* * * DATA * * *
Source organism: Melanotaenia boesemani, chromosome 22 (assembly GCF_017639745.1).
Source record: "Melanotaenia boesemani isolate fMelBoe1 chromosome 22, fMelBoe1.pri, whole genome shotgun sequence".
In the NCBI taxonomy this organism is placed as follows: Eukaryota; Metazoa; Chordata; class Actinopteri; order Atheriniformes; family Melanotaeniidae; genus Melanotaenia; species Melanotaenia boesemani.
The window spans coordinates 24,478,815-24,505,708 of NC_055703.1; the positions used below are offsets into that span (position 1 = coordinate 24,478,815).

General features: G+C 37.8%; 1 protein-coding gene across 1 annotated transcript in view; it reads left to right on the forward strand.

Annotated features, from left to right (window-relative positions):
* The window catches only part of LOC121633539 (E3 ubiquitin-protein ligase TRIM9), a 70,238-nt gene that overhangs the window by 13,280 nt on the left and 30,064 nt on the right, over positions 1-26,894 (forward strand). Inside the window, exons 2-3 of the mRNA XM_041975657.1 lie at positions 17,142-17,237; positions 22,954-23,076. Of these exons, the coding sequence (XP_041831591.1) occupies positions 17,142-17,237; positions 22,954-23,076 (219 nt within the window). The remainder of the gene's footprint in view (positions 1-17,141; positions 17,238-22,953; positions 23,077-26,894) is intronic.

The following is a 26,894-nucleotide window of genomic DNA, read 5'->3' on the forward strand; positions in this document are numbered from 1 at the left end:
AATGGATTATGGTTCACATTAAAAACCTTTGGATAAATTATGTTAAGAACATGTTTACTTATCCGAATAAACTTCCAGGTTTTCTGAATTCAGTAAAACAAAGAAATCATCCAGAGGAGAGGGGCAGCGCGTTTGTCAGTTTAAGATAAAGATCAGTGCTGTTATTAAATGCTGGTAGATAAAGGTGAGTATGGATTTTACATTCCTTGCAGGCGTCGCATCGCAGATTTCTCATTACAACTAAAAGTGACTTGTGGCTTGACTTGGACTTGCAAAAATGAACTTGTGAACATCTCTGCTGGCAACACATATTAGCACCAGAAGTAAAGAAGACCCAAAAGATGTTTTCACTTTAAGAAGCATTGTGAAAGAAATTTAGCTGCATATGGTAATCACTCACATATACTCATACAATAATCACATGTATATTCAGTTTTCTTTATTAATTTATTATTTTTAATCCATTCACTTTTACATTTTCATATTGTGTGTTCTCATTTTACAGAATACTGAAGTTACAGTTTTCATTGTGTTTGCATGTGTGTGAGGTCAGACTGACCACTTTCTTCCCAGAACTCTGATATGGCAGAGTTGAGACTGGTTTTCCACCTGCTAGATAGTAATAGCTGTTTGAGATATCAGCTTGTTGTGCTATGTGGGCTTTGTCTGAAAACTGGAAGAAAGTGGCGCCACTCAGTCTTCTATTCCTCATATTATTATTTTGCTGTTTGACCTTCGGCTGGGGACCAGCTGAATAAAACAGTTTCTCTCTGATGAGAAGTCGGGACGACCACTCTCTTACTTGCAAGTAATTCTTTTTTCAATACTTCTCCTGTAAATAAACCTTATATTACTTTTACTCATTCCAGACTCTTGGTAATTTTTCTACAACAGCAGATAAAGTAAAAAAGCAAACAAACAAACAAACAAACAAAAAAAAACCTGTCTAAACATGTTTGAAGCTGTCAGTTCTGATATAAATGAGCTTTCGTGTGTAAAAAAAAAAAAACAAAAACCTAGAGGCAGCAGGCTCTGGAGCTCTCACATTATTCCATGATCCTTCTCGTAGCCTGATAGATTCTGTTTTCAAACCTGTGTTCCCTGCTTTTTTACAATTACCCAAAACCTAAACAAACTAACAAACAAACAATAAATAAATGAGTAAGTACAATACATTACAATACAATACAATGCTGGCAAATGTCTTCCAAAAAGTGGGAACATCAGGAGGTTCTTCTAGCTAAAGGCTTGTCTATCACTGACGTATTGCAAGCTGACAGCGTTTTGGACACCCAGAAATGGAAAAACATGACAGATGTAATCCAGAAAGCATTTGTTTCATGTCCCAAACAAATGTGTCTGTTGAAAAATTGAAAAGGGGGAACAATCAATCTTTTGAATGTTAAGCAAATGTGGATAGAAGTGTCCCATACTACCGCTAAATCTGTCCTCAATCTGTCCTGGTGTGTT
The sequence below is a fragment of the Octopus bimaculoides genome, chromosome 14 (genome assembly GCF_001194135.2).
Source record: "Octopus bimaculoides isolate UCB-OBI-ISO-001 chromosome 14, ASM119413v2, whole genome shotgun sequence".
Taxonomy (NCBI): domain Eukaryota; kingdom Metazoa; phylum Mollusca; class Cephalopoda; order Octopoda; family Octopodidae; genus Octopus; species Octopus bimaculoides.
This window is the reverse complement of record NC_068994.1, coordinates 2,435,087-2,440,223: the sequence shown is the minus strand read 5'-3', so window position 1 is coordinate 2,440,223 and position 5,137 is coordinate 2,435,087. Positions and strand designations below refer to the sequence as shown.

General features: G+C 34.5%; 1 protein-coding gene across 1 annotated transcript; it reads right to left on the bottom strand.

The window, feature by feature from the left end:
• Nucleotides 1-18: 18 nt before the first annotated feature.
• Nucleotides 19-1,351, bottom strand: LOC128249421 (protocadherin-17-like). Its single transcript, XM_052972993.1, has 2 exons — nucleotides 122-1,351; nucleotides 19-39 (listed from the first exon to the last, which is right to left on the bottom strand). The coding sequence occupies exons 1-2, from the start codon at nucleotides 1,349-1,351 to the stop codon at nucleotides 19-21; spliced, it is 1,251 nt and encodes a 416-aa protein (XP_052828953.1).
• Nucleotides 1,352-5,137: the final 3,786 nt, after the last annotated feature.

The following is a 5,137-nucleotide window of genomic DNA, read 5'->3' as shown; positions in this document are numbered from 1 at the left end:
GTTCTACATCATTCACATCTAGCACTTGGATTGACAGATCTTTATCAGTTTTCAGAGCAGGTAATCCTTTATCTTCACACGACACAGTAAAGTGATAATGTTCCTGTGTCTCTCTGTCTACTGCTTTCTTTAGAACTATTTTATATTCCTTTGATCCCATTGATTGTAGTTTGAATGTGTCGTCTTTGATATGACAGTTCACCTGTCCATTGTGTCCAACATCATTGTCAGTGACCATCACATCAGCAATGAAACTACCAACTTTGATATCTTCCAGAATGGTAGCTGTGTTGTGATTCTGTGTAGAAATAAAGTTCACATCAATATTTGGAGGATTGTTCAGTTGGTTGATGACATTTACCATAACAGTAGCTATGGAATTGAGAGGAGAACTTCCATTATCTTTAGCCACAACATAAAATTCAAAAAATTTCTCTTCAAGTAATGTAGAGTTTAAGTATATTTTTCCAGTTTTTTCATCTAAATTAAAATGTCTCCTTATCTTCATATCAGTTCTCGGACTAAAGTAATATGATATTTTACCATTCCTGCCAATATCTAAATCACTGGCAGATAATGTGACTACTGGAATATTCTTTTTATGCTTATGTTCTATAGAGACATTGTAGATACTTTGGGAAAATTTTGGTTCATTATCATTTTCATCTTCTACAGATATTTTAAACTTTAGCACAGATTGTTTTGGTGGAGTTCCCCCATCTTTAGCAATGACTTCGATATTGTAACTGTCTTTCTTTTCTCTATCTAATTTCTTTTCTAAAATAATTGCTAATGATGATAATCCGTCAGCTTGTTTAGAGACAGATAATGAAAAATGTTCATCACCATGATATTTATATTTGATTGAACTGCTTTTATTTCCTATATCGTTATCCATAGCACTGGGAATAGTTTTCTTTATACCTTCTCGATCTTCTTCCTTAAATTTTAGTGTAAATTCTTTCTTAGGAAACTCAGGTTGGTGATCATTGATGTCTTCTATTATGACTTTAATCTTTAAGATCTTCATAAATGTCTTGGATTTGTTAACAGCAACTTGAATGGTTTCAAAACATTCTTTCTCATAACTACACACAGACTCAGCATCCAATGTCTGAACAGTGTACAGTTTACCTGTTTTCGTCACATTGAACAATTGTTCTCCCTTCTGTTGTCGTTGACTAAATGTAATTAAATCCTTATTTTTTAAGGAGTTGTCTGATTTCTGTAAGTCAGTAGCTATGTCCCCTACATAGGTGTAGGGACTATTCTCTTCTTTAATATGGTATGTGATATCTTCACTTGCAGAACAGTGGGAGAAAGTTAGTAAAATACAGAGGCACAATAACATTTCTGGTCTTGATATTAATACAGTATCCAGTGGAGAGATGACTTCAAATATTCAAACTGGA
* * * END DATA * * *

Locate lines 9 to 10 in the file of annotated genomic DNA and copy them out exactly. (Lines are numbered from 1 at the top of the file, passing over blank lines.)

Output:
AATGGATTATGGTTCACATTAAAAACCTTTGGATAAATTATGTTAAGAACATGTTTACTTATCCGAATAAACTTCCAGGTTTTCTGAATTCAGTAAAACAAAGAAATCATCCAGAGGAGAGGGGCAGCGCGTTTGTCAGTTTAAGATAAAGATCAGTGCTGTTATTAAATGCTGGTAGATAAAGGTGAGTATGGATTTTACATTCCTTGCAGGCGTCGCATCGCAGATTTCTCATTACAACTAAAAGTGACTTGTGGCTTGACTTGGACTTGCAAAAATGAACTTGTGAACATCTCTGCTGGCAACACATATTAGCACCAGAAGTAAAGAAGACCCAAAAGATGTTTTCACTTTAAGAAGCATTGTGAAAGAAATTTAGCTGCATATGGTAATCACTCACATATACTCATACAATAATCACATGTATATTCAGTTTTCTTTATTAATTTATTATTTTTAATCCATTCACTTTTACATTTTCATATTGTGTGTTCTCATTTTACAGAATACTGAAGTTACAGTTTTCATTGTGTTTGCATGTGTGTGAGGTCAGACTGACCACTTTCTTCCCAGAACTCTGATATGGCAGAGTTGAGACTGGTTTTCCACCTGCTAGATAGTAATAGCTGTTTGAGATATCAGCTTGTTGTGCTATGTGGGCTTTGTCTGAAAACTGGAAGAAAGTGGCGCCACTCAGTCTTCTATTCCTCATATTATTATTTTGCTGTTTGACCTTCGGCTGGGGACCAGCTGAATAAAACAGTTTCTCTCTGATGAGAAGTCGGGACGACCACTCTCTTACTTGCAAGTAATTCTTTTTTCAATACTTCTCCTGTAAATAAACCTTATATTACTTTTACTCATTCCAGACTCTTGGTAATTTTTCTACAACAGCAGATAAAGTAAAAAAGCAAACAAACAAACAAACAAACAAAAAAAAACCTGTCTAAACATGTTTGAAGCTGTCAGTTCTGATATAAATGAGCTTTCGTGTGTAAAAAAAAAAAAACAAAAACCTAGAGGCAGCAGGCTCTGGAGCTCTCACATTATTCCATGATCCTTCTCGTAGCCTGATAGATTCTGTTTTCAAACCTGTGTTCCCTGCTTTTTTACAATTACCCAAAACCTAAACAAACTAACAAACAAACAATAAATAAATGAGTAAGTACAATACATTACAATACAATACAATGCTGGCAAATGTCTTCCAAAAAGTGGGAACATCAGGAGGTTCTTCTAGCTAAAGGCTTGTCTATCACTGACGTATTGCAAGCTGACAGCGTTTTGGACACCCAGAAATGGAAAAACATGACAGATGTAATCCAGAAAGCATTTGTTTCATGTCCCAAACAAATGTGTCTGTTGAAAAATTGAAAAGGGGGAACAATCAATCTTTTGAATGTTAAGCAAATGTGGATAGAAGTGTCCCATACTACCGCTAAATCTGTCCTCAATCTGTCCTGGTGTGTT
The sequence below is a fragment of the Octopus bimaculoides genome, chromosome 14 (genome assembly GCF_001194135.2).